Mon, Dec 07, 2020 – 6:41 PM
Ahead of starting its term as coordinator of Asean-India dialogue relations in 2021, Singapore looks forward to deepening the partnership between the two sides, said Prime Minister Lee Hsien Loong at an event on Monday.
He added that while there was a broad agenda for the partnership ahead, one step that Singapore hopes to see India take “at some time in the future” is to revisit the merits of joining the Regional Comprehensive Economic Partnership (RCEP) free trade agreement.
India was originally one of the 16 countries involved in the negotiations for the world’s largest free trade pact. In November 2019, it withdrew from the talks. The remaining nations then signed the RCEP at the Asean Summit last month.
“India was on the minds of all the negotiators throughout the RCEP process, right till its very completion,” said Mr Lee. “The door will always be open to India.”
Mr Lee was speaking at the launch of a new book on India and India-Singapore relations, titled “India on Our Minds”, held at the National University of Singapore’s (NUS) University Cultural Centre.
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The book’s editors are ambassador-at-large and NUS Tembusu College rector Tommy Koh, and Hernaikh Singh, a senior associate director at the Institute of Southeast Asian Studies.
In his speech, Mr Lee described India as a major player on the global stage, with significant influence at international fora. He also referred to Singapore as an “early believer in India’s immense potential”, crediting Emeritus Senior Minister Goh Chok Tong for sparking a significant deepening of economic ties between Singapore and India in the 1990s.
In a foreword written for the book, Mr Goh elaborates on the aforementioned renaissance in Singapore-India ties which he championed during his tenure as prime minister.
“After independence, India was instrumental in helping Singapore gain entry into the Non-Aligned Movement,” Mr Goh wrote. “Our strategic priorities diverged during the Cold War but began to converge once again with Prime Minister P V Narasimha Rao’s ‘Look East’ policy of economic reform and liberalisation in the early 1990s.”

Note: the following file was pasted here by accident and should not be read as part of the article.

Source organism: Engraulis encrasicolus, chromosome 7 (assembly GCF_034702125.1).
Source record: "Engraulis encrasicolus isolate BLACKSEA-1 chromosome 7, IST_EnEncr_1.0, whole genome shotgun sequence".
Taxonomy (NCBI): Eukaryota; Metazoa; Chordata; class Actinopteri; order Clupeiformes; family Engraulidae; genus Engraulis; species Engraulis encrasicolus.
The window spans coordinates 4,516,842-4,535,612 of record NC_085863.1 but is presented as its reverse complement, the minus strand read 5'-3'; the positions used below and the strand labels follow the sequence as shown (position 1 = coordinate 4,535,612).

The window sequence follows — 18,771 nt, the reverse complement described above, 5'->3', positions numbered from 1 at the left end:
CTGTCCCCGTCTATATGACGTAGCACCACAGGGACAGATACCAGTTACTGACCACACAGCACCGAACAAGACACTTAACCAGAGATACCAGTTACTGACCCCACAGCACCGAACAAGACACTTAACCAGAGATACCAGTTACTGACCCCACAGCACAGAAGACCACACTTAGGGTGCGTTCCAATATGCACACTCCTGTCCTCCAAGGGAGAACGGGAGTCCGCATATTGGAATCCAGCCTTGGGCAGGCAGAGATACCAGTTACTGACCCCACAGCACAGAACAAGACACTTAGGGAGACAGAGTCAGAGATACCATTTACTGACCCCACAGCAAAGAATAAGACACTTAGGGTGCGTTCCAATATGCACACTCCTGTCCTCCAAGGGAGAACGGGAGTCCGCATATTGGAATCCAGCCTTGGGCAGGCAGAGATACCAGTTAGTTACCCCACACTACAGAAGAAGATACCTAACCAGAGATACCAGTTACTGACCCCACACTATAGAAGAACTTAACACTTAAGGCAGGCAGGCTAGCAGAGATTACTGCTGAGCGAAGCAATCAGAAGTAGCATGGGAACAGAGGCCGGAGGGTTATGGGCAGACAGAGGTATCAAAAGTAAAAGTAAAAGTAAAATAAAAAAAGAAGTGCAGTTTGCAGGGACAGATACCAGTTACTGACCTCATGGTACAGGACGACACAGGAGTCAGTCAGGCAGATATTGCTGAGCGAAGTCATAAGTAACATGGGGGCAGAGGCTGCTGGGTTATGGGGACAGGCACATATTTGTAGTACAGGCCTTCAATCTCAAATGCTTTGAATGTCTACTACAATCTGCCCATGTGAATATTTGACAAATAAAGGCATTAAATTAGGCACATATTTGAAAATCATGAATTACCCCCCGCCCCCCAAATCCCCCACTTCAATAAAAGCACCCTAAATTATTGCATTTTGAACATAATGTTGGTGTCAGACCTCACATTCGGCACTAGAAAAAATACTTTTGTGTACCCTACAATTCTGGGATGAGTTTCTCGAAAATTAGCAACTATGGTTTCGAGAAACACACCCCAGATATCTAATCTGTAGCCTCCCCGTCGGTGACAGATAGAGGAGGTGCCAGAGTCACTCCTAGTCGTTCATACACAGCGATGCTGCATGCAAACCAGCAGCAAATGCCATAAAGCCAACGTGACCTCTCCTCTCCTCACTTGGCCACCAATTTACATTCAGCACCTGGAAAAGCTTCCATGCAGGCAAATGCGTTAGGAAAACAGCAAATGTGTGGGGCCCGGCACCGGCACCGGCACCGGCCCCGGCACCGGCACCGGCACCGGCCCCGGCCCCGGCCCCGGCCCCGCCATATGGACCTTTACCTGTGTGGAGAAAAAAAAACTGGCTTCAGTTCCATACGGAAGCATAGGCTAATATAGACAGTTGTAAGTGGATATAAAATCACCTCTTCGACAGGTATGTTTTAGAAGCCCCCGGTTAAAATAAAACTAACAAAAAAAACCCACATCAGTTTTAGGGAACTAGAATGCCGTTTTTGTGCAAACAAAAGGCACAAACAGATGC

Mr Goh adds that he went on to build a “close relationship” with then-finance minister Manmohan Singh, who would later become India’s prime minister.
“The global community shunned India in the 1990s after its 1991 economic crisis and the subsequent International Monetary Fund bailout,” he writes. “Even so, I was convinced that India would emerge as an economic power. I ‘infected’ Singapore with a ‘mild India fever’.”
The two nations would subsequently sign the India-Singapore Comprehensive Economic Cooperation Agreement (Ceca) in 2005, which continues to anchor economic relations between the two nations today. In 2015, both countries signed the India-Singapore Strategic Partnership to mark the 50th anniversary of diplomatic relations.
In his foreword, Mr Goh affirms his continued belief in India’s “immense economic potential.” He also calls on India to “play a more active role in making this the Asian century”, including to “exercise a moderating influence” on the US-China strategic rivalry.
The book is an anthology of short essays penned by 51 officials, academics and other thought leaders from the private and public sectors. Its contributors include Senior Minister Tharman Shanmugaratnam and DBS chief executive officer Piyush Gupta.
The essays contain musings on the past, present and future of India and India-Singapore ties. These span topics like Nalanda University, the Amaravati project, Ceca and the RCEP.
“India on Our Minds” retails for S$28 in paperback and S$39 in hardcover (before GST) at major bookstores, distributors and online.